News Release

Colbert or Goolsbee: Who’s the Clown?


Nearly two years ago, Chairman of President Obama’s Council of Economic Advisers Austan Goolsbee, told Comedy Central host Stephen Colbert, “A year from now we’re going to be in a very happy place.” (June 15, 2009, 1:40 mark of the video.)

Canova is a professor of international economic law at the Chapman University School of Law in Orange, California. He is the author of numerous articles and book chapters forewarning of financial crisis and examining government intervention in the economy, including “The Federal Reserve We Need” and “Legacy of the Clinton Bubble.

Today, Canova said: “According to Goolsbee, ‘the main driver of recovery at this point has got to be the private sector.’ Goolsbee recently told the Financial Times that only during ‘a rescue phase’ should the government be the primary driver of the economy. Likewise, for the past year President Obama has repeatedly said that the private sector must be the engine of job creation, a perspective shared by such Tea Party leaders and libertarians as newly-elected U.S. Senator Rand Paul and eerily reminiscent of the approach of the Hoover administration. Unfortunately, private sector job growth continues to stall and underperform. The U.S. added just 54,000 jobs last month, well below the 150,000 to 200,000 new jobs that are needed each month just to keep up with the increase in the working age population. The official U.S. unemployment rate is now 9.1 percent. According to the U.S. Bureau of Labor Statistics, nearly one in five American workers are either unemployed, underemployed, or discouraged workers who have given up looking for work.

“Goolsbee suggested that it is proper for the government to take the lead in rescuing Wall Street banks, but when it comes to creating jobs for American workers, all the government can do is provide tax incentives for businesses to hire. Yet, with fourteen million Americans officially unemployed, another ten million or more either underemployed or too discouraged to look for work and many millions of consumers under water on their mortgages, all the tax incentives in the world will not be enough to get U.S. businesses to invest. In fact, the largest U.S. corporations are sitting on more than $2 trillion in earnings. Given the dismal conditions in labor and housing markets, it makes little sense to rely on the private sector to lead recovery.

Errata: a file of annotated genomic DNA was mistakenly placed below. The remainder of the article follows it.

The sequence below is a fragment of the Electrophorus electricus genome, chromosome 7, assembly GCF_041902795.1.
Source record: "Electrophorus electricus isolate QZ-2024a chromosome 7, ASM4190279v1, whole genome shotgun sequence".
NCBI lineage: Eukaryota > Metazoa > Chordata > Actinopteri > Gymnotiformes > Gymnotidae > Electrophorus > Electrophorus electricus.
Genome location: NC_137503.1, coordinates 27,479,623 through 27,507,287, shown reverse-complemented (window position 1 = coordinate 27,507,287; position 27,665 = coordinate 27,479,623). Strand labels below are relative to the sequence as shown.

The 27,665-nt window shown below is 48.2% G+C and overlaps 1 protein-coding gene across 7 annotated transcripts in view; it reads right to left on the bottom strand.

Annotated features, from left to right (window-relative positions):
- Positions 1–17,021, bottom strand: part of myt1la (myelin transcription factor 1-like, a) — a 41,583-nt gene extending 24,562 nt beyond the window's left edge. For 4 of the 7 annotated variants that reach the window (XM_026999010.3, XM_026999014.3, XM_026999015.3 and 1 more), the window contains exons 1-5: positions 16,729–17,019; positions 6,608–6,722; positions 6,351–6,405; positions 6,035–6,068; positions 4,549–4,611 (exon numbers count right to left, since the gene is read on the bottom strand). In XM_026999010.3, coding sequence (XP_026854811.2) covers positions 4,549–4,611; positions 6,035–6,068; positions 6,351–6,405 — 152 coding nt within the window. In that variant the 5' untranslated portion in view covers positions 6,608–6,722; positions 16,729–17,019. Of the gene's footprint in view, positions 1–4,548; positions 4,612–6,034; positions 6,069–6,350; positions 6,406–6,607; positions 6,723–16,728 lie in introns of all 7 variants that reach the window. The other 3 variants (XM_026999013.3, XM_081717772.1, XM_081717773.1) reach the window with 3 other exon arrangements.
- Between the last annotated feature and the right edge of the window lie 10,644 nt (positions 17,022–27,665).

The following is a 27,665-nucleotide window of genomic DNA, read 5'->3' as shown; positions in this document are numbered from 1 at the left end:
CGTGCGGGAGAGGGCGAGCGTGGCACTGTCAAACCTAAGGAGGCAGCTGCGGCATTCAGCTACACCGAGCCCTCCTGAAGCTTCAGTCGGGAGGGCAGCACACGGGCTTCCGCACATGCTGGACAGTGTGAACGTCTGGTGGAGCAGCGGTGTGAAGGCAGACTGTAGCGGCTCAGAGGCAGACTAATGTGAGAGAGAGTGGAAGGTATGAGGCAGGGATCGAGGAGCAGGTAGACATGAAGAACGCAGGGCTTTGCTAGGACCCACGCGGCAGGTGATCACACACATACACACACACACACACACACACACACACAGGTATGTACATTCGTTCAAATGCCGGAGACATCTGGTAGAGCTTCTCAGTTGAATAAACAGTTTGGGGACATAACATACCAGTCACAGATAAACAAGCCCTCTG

“We’re now heading into forest fire season and there’s no Civilian Conservation Corp to put young people to work clearing underbrush in national and state parks and forests. According to Robert Shiller, professor of economics and finance at Yale University, the federal government could employ a million Americans in a new CCC for only $30 billion a year, a drop in the bucket compared with the trillions of dollars the Federal Reserve and Treasury have already showered on Wall Street institutions and financial markets. President Obama has talked about investing in infrastructure, but he has proposed no new public works or jobs programs. Ronald Reagan’s father, like millions of Americans, survived the Great Depression working for the Works Project Administration which built schools, hospitals, highways, and bridges throughout the 1930s. During the Carter administration, hundreds of thousands of Americans were employed in major jobs training programs. But ever since the Reagan era, Democratic and Republican administrations alike have turned away from public jobs and training programs.

“Some will argue that House Republicans will never go for any federal jobs programs. That’s a weak excuse for Democrats to remain silent. At a time when mass joblessness remains a most serious obstacle to economic recovery and when private businesses are reluctant to invest, the federal government must take the lead in putting Americans back to work.”

Last month, Goolsbee was on Colbert’s show again and refused to contradict Colbert’s repeated assertion that the government has never created a
single job (0:50 mark of the video).

Canova has appeared on several panels recently: and